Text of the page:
Many people are drawn to the sunny south coast of Spain on vacation, but the north of the country is much more diverse. The Basque Country - located in the very northeast - presents itself scenically rough and varied and offers numerous spectacular highlights.
Instead of getting lost on the Mediterranean beaches or on the tourist island of Mallorca, the Basque Country is still considered an insider tip among the vacation regions in Spain. In addition to the province's two economic and cultural metropolises, San Sebastián and Bilbao, there are impressive beaches to be seen along the coastline on the Bay of Biscay. The hinterland, with its unspoiled nature, invites visitors to go on extensive discovery tours.
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Facts and figures about the Basque Country
The Autonomous Community of the Basque Country has three provinces: Álava in the southwestern part, Bizkaia on the western part of the coast and Gipuzkoa in the east.
|Inhabitants:||2,198,657 (January 2018)|
Besides Spanish, Basque is also considered an official language
|Population density:||about 303 inhabitants per km²|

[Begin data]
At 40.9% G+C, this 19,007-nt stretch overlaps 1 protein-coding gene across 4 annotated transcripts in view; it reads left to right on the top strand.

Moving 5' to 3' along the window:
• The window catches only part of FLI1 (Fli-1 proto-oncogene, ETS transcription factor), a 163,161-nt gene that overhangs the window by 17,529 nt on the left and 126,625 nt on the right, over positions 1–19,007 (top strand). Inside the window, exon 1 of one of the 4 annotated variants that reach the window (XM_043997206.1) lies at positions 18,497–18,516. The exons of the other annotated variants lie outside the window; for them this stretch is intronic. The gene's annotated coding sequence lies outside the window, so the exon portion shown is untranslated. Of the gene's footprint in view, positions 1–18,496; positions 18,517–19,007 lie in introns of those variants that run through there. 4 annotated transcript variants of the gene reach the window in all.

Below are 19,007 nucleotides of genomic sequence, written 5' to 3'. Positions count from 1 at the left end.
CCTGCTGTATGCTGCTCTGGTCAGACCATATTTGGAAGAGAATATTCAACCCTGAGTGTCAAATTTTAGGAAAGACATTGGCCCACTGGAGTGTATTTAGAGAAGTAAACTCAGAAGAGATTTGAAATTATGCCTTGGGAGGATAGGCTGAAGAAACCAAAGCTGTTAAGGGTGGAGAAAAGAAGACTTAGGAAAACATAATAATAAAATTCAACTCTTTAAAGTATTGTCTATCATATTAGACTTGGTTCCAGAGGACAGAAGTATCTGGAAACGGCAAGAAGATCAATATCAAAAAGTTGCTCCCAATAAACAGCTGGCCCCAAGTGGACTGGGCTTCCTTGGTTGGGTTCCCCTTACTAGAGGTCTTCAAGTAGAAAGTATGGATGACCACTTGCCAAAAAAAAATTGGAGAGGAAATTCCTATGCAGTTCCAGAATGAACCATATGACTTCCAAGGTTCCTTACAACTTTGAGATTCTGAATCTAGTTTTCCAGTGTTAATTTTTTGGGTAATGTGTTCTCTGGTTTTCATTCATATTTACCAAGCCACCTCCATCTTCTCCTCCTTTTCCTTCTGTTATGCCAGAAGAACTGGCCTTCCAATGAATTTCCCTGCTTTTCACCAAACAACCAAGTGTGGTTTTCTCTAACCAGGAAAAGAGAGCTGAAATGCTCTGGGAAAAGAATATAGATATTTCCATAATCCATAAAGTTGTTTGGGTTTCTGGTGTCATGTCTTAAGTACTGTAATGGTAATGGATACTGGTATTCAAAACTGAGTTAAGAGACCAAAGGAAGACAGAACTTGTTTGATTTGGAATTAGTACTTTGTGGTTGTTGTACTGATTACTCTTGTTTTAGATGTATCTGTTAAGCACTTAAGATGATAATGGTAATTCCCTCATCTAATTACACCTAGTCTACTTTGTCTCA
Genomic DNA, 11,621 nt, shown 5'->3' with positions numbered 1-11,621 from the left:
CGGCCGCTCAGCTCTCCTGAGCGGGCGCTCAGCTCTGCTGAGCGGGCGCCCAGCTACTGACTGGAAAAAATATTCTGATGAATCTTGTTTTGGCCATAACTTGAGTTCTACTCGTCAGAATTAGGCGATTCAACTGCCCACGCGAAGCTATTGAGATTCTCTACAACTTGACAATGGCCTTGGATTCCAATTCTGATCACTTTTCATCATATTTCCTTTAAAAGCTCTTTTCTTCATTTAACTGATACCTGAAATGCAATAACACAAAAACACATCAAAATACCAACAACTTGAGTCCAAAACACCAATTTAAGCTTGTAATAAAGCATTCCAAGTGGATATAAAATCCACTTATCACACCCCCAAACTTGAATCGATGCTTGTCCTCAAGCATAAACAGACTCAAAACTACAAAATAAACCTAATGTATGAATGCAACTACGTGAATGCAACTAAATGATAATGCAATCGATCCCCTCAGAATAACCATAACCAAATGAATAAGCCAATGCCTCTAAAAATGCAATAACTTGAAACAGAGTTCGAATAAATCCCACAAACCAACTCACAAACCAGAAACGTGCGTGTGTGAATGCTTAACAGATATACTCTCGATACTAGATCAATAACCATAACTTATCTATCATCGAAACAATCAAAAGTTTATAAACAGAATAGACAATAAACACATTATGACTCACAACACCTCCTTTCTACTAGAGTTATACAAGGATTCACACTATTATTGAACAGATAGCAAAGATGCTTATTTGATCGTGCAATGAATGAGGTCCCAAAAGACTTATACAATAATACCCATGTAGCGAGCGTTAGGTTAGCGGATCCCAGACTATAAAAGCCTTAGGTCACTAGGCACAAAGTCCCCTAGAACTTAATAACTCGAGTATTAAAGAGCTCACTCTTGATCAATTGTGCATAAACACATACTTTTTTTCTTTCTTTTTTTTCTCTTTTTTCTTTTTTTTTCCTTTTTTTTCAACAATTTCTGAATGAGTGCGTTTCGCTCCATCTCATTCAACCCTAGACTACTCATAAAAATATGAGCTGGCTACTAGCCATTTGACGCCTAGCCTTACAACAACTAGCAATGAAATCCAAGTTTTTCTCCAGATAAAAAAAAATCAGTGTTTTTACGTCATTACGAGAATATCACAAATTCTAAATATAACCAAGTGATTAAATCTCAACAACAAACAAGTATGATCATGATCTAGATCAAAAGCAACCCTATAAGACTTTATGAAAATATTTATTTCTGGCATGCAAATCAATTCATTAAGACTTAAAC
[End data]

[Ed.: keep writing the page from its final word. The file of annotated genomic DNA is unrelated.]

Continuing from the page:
|Capital:||Vitoria-Gasteiz in the province of Álava|
Bilbao International Airport (BIO), San Sebastián Airport (EAS), Vitoria International Airport (VIT)
|Official tourism site:||https://tourismus.euskadi.eus/de/|
The three largest and most important cities are also the respective provincial capitals:
- Bilbao: (345,110 inhabitants) - Province of Bizkaia
- Vitoria-Gasteiz: (246.976 inhabitants) - Province of Álava
- San Sebastián: (186,370 inhabitants) - Province of Gipuzkoa
The Basque Country has had its autonomous status since 1997 and is economically one of the strongest regions in Spain. It has succeeded in developing the regional economy away from the formerly important heavy industry and strengthening other sectors. Above all, financial, technology and service companies have settled here. Due to its increasing attractiveness, the region has now also become even more interesting for vacationers.
Highlights of the Basque Coast
The coast in the north of Spain is very different from that in the south. Numerous sections here are very rocky, wild and pristine. The rugged beauty was also recognized by the film industry: several film locations of the successful series Game of Thrones are located in the Basque Country:
- Barrika: Playa de Muriola / Playa de la Cantera - a particularly secluded bay surrounded by a rugged rocky landscape. The highlight here is a geological peculiarity, the so-called flysch. Various layers of sand and limestone rise from the water in strips and also extend up the rocky coastline.
- Zumaya: Playa de Itzurun / Playa de Zumaya - a rocky, wild sandy beach, in the series the beach of Dragonstone.
- San Juan de Gaztelugatxe Island: A small monastery is located on the rocky peninsula, which is connected to the mainland by a spectacular rock bridge. This spot is also part of the Dragonstone setting in the film.